Oh, My bad

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“Did I hit you?  My bad?”, “Your name isn’t Corky?** My bad”, “Ham not bacon?  My bad”,  “A little girl, not a boy?  My Bad”

These two little words make my blood absolutely boil.  No matter where I turn, what the situation, I can’t seem to escape them.  They’ve come in like a plague and they are part in parcel to the destruction of our manners, our accountability. 

What ever happened to “I’m sorry”?

There’s a difference you know, between “My bad” and “I’m sorry”, it might not seem like it but there is.  To say you’re sorry shows remorse, it requires humility & it acknowledges that you not only did something wrong, but that you regret that it has hurt/offended/injured the person you’re saying it to. 

To say you’re sorry means you feel bad for the outcome.  You say it to take responsibility for your actions and often times it is the first step in repairing the damage that’s been caused.

Now, think about being on the receiving end, being the person who’s in need of the apology.  When your feelings are really hurt, hearing “I’m sorry” can be almost soothing.  It can mean the difference between a destroyed relationship & a mended one, a chance to open up, to talk, to fix it not trash it. 

There’s a humility found in saying “I’m sorry” and an accountability that allows for us to move forward.

Let’s take that same hurt, that same situation and instead of the offender saying to you “I’m so sorry I hurt you” they say, “Oh, my bad” how does it make you feel?

To me it’s cold, while there might be a little remorse in the eyes, quite often it’s missing, as is the accountability and emotion.  There’s no chance to feel connected, there’s no soothing of the hurt, just a flippant comment and a chill in the air. 

I’m a firm believer in taking ownership for our actions, the great ones and the wrong ones.  I apologize when I believe I’ve done something that has caused another pain or upset (I may not always be sorry for what I’ve said, but I will be sorry that how I said it hurt.  We don’t always have to agree but we do have to try to be gentle) not because I feel like I have to but because I want to.  It has nothing to do with “being Canadian” and everything to do with trying to be a good person.  I know many a “non-Canadian” who show the same regret & remorse when they feel they’ve done something wrong.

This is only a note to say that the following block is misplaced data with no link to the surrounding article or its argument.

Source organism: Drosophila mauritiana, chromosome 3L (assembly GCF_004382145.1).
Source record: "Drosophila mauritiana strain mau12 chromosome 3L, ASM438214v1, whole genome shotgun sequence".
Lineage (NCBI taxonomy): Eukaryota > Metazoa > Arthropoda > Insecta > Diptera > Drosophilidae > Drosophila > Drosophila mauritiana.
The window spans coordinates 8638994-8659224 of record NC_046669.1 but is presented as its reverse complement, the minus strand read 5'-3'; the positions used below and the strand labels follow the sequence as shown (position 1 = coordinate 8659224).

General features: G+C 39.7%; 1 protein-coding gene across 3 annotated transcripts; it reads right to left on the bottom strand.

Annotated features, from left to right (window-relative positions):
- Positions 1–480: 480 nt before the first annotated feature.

To be able to say you’re sorry falls into the main manners category right next to please & thank you in our house.  We’re all human, and at that we are faulted.  Which means from time to time we’re going to mess up, we’re bound to get things wrong and sometimes people are going to get hurt in the wake of that.  Try as we may sometimes, it’s simply unavoidable.

When we realize we’ve done the wrong, there’s nothing left to do but to apologize, to make reparations and to say we’re “SORRY!”  Sometimes for me, that “I’m sorry” goes just as far in teaching me a lesson as it does healing those whom I’ve hurt.  These days it seems this pertains to my children more than anyone!

I just simply can’t say the same for “my bad”.  It doesn’t repair my hurt feelings, if anything it leaves me feeling worse than before.  In my books it’s bad manners and is yet another symptom of the ugly disease of entitlement that is sweeping through our culture.  Walking around the school yard, listening to the way children engage with parents, teenage store clerks speak to the elderly & full grown adults treat each other leaves me nauseous. 

I don’t know about you but I want more for my children than a life filled with entitlement.  There’s no happiness in feeling like the world owed you something and then let you down.  There’s no comfort in feeling justified to do wrong because they hurt you first and lasting love simply can’t breathe when “I” is so much more important than “you”.

There is however, a satisfaction in earning your way, true love in giving from your heart, and a beautiful healing peace that’s found in a quiet “I’m sorry” as a hurt begins to heal.

**Starbucks Baristas have on more than one occasion written “Corky” on Corey’s cup instead of “Corey”**

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